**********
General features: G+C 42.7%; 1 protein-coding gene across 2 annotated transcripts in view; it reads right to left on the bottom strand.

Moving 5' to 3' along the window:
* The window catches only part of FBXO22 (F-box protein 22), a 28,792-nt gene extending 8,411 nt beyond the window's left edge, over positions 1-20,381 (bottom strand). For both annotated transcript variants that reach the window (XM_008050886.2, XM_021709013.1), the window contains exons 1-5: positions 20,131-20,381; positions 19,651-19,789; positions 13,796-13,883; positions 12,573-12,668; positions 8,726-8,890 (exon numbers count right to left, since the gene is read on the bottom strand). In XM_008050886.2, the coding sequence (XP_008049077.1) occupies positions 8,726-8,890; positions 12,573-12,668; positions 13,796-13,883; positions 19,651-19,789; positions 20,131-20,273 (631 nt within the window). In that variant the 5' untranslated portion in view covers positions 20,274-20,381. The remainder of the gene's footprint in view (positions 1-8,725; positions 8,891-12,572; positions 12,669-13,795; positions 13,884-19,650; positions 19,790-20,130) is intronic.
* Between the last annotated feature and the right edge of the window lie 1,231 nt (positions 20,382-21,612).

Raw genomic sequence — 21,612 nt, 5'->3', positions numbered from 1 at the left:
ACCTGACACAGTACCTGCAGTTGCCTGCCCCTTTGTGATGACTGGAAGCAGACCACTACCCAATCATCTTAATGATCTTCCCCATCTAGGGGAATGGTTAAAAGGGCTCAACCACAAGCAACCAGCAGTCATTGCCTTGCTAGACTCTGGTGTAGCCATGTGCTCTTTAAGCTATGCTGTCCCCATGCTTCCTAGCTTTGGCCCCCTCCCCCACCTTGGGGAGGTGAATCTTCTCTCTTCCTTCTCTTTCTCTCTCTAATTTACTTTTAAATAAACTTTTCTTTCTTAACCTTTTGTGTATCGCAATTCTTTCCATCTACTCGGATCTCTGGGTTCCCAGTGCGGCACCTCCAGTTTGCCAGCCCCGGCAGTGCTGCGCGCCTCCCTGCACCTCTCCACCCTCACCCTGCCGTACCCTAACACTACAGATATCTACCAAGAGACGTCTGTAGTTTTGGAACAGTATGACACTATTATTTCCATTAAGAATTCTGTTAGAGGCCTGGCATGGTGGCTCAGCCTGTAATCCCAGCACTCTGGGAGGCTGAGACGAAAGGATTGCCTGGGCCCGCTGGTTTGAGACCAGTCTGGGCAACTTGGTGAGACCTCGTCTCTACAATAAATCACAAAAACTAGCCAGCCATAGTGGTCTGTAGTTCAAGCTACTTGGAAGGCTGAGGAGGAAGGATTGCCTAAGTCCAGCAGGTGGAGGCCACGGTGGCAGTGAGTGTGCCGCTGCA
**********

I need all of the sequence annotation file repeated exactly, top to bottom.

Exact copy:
General features: G+C 42.7%; 1 protein-coding gene across 2 annotated transcripts in view; it reads right to left on the bottom strand.

Moving 5' to 3' along the window:
* The window catches only part of FBXO22 (F-box protein 22), a 28,792-nt gene extending 8,411 nt beyond the window's left edge, over positions 1-20,381 (bottom strand). For both annotated transcript variants that reach the window (XM_008050886.2, XM_021709013.1), the window contains exons 1-5: positions 20,131-20,381; positions 19,651-19,789; positions 13,796-13,883; positions 12,573-12,668; positions 8,726-8,890 (exon numbers count right to left, since the gene is read on the bottom strand). In XM_008050886.2, the coding sequence (XP_008049077.1) occupies positions 8,726-8,890; positions 12,573-12,668; positions 13,796-13,883; positions 19,651-19,789; positions 20,131-20,273 (631 nt within the window). In that variant the 5' untranslated portion in view covers positions 20,274-20,381. The remainder of the gene's footprint in view (positions 1-8,725; positions 8,891-12,572; positions 12,669-13,795; positions 13,884-19,650; positions 19,790-20,130) is intronic.
* Between the last annotated feature and the right edge of the window lie 1,231 nt (positions 20,382-21,612).

Raw genomic sequence — 21,612 nt, 5'->3', positions numbered from 1 at the left:
ACCTGACACAGTACCTGCAGTTGCCTGCCCCTTTGTGATGACTGGAAGCAGACCACTACCCAATCATCTTAATGATCTTCCCCATCTAGGGGAATGGTTAAAAGGGCTCAACCACAAGCAACCAGCAGTCATTGCCTTGCTAGACTCTGGTGTAGCCATGTGCTCTTTAAGCTATGCTGTCCCCATGCTTCCTAGCTTTGGCCCCCTCCCCCACCTTGGGGAGGTGAATCTTCTCTCTTCCTTCTCTTTCTCTCTCTAATTTACTTTTAAATAAACTTTTCTTTCTTAACCTTTTGTGTATCGCAATTCTTTCCATCTACTCGGATCTCTGGGTTCCCAGTGCGGCACCTCCAGTTTGCCAGCCCCGGCAGTGCTGCGCGCCTCCCTGCACCTCTCCACCCTCACCCTGCCGTACCCTAACACTACAGATATCTACCAAGAGACGTCTGTAGTTTTGGAACAGTATGACACTATTATTTCCATTAAGAATTCTGTTAGAGGCCTGGCATGGTGGCTCAGCCTGTAATCCCAGCACTCTGGGAGGCTGAGACGAAAGGATTGCCTGGGCCCGCTGGTTTGAGACCAGTCTGGGCAACTTGGTGAGACCTCGTCTCTACAATAAATCACAAAAACTAGCCAGCCATAGTGGTCTGTAGTTCAAGCTACTTGGAAGGCTGAGGAGGAAGGATTGCCTAAGTCCAGCAGGTGGAGGCCACGGTGGCAGTGAGTGTGCCGCTGCA